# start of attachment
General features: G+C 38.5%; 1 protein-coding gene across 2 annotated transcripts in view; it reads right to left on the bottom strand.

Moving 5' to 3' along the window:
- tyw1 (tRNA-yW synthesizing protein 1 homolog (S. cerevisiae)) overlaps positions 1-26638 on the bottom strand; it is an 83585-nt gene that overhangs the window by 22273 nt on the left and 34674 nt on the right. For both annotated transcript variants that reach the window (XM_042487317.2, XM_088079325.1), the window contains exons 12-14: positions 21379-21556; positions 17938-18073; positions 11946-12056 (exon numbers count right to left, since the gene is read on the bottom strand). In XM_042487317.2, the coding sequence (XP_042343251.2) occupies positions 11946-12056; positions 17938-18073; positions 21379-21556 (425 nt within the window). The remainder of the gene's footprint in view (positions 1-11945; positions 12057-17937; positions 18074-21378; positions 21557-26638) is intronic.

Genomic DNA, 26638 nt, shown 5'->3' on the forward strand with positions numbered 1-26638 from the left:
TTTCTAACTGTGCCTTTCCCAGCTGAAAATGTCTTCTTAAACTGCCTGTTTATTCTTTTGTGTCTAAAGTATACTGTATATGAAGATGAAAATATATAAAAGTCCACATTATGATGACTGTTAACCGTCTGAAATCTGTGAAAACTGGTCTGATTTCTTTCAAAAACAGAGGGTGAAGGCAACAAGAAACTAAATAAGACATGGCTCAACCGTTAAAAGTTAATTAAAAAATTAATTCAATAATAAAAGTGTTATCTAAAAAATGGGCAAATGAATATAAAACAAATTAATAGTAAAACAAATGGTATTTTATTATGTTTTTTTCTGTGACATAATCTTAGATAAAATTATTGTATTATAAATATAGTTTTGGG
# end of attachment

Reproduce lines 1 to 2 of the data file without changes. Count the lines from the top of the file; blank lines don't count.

General features: G+C 38.5%; 1 protein-coding gene across 2 annotated transcripts in view; it reads right to left on the bottom strand.

Moving 5' to 3' along the window: